Read the following sentences:
1. The boy killed the spider.
2. The spider was killed by the boy.
As you can probably see both sentences express the same idea. In sentence 1, the form of the verb indicates that the person denoted by the subject (the boy) is the doer of the action.
The verb killed is therefore said to be in the active voice.
In sentence 2, the form of the verb shows that something is done to the person denoted by the subject (the spider).
The verb is killed is therefore said to be in the passive voice.
A verb is in the active voice when its form indicates that the person or thing denoted by the subject does something.
A verb is in the passive voice when its form indicates that something is done to the person or thing denoted by the subject.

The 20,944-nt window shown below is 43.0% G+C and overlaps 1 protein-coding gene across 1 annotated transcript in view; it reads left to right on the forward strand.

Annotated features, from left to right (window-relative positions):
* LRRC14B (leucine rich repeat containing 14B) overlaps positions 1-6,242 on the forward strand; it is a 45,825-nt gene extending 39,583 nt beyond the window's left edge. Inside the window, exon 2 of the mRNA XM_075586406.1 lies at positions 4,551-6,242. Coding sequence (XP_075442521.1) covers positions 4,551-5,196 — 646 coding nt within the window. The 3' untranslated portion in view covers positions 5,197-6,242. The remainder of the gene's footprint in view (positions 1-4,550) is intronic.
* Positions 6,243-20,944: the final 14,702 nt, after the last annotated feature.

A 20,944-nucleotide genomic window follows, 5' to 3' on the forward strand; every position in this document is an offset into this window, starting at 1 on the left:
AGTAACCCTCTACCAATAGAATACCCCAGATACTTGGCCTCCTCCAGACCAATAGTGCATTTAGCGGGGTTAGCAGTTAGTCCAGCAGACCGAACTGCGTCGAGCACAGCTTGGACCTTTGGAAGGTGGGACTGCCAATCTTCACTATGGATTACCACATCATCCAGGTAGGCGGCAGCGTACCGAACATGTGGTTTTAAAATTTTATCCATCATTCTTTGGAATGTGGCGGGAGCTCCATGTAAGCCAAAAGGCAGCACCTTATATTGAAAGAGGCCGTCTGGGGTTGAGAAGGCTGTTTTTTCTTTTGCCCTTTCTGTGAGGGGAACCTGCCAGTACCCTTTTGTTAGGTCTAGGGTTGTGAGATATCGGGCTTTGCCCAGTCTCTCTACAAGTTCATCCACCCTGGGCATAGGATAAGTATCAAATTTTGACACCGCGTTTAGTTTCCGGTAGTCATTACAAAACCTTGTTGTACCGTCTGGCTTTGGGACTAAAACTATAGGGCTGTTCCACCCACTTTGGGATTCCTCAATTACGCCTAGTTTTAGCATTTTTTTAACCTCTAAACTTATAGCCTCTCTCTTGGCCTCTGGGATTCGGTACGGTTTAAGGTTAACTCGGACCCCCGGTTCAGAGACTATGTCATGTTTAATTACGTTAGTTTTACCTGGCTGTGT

In the following sentences, note the changes when an active sentence is converted into the passive.
1. John loves Alice. (Active)
2. Alice is loved by John. (Passive)
3. The masons are building the house. (Active)
4. The house is being built by the masons. (Passive)
5. Who did this? (Active)
6. By whom was this done? (Passive)
You will have noticed that when the verb is changed from the active voice to the passive voice, the object of the transitive verb in the active voice becomes the subject of the verb in the passive voice.
In sentence 1, John is the subject of the active verb loves. In sentence 2, Alice is the subject of the passive verb is loved.
Only transitive verbs can be used in the passive voice. Intransitive verbs cannot be used in the passive voice because they do not have objects.